Daniel is one of the most popular and yet challenging books in the Bible. In plain language yet without oversimplifying, Tremper Longman guides us with a steady hand through its sometimes wild passages. While not a commentary, How to Read Daniel insightfully walks us through the main aspects of each chapter.
Daniel is divided into two seemingly distinct parts. The first half consists of six stirring stories (court tales) of Daniel and his three friends. These include the famous scenes of the fiery furnace, the lion’s den, and the writing on the wall. The second half consists of four visions of the future that are full of strange images and figurative language. What binds them all together, as Longman regularly reminds us, is to assure readers that whether we have difficulties in the present or in the future, God is in control of history and he will have the final victory.
Daniel’s point is not to give a timetable (a point many readers miss) but to tell his readers (and us) that God will make all things right and that our role is to live faithfully in the meantime.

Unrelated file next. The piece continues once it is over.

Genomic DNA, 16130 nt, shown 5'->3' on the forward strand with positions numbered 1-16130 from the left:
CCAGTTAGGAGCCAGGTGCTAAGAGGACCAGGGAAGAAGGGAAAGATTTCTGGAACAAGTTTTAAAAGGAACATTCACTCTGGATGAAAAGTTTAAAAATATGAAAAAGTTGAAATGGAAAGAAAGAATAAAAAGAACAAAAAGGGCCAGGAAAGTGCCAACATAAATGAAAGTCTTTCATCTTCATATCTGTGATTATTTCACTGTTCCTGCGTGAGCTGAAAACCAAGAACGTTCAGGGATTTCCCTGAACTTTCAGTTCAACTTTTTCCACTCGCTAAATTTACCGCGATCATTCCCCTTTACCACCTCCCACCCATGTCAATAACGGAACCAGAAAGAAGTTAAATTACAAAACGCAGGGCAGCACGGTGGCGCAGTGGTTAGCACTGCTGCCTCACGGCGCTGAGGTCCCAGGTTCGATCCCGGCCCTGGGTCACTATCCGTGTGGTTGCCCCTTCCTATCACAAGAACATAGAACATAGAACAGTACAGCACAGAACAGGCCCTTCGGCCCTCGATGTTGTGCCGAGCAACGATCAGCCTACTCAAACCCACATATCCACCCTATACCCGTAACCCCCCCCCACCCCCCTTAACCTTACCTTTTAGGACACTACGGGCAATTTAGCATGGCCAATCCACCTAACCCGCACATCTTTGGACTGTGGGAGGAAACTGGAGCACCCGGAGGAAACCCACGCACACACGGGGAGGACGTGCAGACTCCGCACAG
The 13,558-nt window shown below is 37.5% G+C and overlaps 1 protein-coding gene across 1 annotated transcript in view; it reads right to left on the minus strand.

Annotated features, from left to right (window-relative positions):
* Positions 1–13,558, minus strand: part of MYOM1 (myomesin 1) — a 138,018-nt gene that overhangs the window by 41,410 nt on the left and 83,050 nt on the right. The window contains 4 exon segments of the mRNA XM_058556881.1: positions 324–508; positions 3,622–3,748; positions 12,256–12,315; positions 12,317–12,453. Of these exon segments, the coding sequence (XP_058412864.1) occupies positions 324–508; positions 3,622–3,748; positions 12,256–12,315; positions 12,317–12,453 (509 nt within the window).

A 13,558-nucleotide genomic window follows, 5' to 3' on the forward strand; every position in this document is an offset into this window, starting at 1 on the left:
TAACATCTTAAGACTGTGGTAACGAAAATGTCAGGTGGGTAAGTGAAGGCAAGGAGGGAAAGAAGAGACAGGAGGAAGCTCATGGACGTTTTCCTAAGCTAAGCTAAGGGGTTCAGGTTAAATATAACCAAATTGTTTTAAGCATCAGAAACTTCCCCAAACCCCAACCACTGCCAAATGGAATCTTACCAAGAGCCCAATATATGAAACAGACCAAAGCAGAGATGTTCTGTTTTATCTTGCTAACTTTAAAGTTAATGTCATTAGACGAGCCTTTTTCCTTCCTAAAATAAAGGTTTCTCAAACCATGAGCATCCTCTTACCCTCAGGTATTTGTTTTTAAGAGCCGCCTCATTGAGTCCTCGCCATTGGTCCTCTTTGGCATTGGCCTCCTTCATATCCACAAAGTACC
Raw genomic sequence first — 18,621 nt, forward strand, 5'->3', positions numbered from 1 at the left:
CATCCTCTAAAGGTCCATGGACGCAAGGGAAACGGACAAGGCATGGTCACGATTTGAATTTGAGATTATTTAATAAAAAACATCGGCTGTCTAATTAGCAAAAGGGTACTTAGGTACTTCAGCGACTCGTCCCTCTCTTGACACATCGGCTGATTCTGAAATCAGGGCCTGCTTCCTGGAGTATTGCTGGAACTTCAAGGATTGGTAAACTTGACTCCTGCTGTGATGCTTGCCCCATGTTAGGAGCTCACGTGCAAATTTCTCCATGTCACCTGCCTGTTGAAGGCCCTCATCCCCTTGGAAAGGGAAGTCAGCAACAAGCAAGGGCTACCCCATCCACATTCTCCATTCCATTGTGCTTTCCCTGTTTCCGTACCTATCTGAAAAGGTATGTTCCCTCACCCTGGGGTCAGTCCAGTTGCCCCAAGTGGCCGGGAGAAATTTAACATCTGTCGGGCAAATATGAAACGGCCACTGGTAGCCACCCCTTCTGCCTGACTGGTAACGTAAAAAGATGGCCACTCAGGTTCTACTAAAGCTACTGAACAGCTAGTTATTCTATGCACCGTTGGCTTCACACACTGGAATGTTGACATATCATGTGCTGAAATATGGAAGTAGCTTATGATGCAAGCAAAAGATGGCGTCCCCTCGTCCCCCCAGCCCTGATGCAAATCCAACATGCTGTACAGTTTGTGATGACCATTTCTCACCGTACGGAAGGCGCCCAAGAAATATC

Longman believes Daniel was written earlier rather than in the second century BC (after the prophesied events took place), as many recent scholars contend. But he does not much argue either his case nor the case of those who hold to the later date.
His final two chapters are especially valuable on how to read Daniel as 21st-century Christians in hostile cultures. He notes there is no “one-size-fits-all formula for how . . . to interact with powerful forces that are not friendly to our religious values.” Sometimes Daniel and his friends respond only in private and sometimes in public. Sometimes they seek to persuade rather than confront. “The one thing that is clear and consistent is that they do not go out of their way to offend the authorities” (148). Instead they use wisdom and civility while remaining faithful in difficult circumstances.
He also shows balance and commitment to the text this way: “While there is nothing wrong with trying to persuade the broader culture toward Christian values, there is everything wrong with trying to use the power of the state to make non-Christians act like Christians” (166). The important truth Longman leaves with us is this: In the face of much uncertainty and many difficulties, Christians can live without fear because we know the end of the story.
I received a complimentary copy of this book from the publisher. My opinions are my own.